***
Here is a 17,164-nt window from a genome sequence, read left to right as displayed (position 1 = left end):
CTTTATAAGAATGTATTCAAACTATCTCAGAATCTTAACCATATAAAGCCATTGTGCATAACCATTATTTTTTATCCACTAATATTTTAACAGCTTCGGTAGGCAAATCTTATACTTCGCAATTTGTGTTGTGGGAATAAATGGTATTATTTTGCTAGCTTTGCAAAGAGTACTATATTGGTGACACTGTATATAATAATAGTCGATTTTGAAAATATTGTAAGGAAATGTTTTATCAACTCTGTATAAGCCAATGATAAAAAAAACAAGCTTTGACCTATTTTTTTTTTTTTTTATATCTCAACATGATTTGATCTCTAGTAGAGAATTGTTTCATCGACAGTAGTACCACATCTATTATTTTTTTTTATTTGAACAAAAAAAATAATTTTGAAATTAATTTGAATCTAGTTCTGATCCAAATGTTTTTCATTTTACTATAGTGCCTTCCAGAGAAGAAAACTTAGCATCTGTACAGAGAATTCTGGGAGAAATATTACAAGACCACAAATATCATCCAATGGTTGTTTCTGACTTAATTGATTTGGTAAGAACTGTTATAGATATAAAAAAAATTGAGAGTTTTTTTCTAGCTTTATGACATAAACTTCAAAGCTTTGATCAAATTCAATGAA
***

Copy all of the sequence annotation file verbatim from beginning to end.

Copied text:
Here is a 17,164-nt window from a genome sequence, read left to right as displayed (position 1 = left end):
CTTTATAAGAATGTATTCAAACTATCTCAGAATCTTAACCATATAAAGCCATTGTGCATAACCATTATTTTTTATCCACTAATATTTTAACAGCTTCGGTAGGCAAATCTTATACTTCGCAATTTGTGTTGTGGGAATAAATGGTATTATTTTGCTAGCTTTGCAAAGAGTACTATATTGGTGACACTGTATATAATAATAGTCGATTTTGAAAATATTGTAAGGAAATGTTTTATCAACTCTGTATAAGCCAATGATAAAAAAAACAAGCTTTGACCTATTTTTTTTTTTTTTTATATCTCAACATGATTTGATCTCTAGTAGAGAATTGTTTCATCGACAGTAGTACCACATCTATTATTTTTTTTTATTTGAACAAAAAAAATAATTTTGAAATTAATTTGAATCTAGTTCTGATCCAAATGTTTTTCATTTTACTATAGTGCCTTCCAGAGAAGAAAACTTAGCATCTGTACAGAGAATTCTGGGAGAAATATTACAAGACCACAAATATCATCCAATGGTTGTTTCTGACTTAATTGATTTGGTAAGAACTGTTATAGATATAAAAAAAATTGAGAGTTTTTTTCTAGCTTTATGACATAAACTTCAAAGCTTTGATCAAATTCAATGAA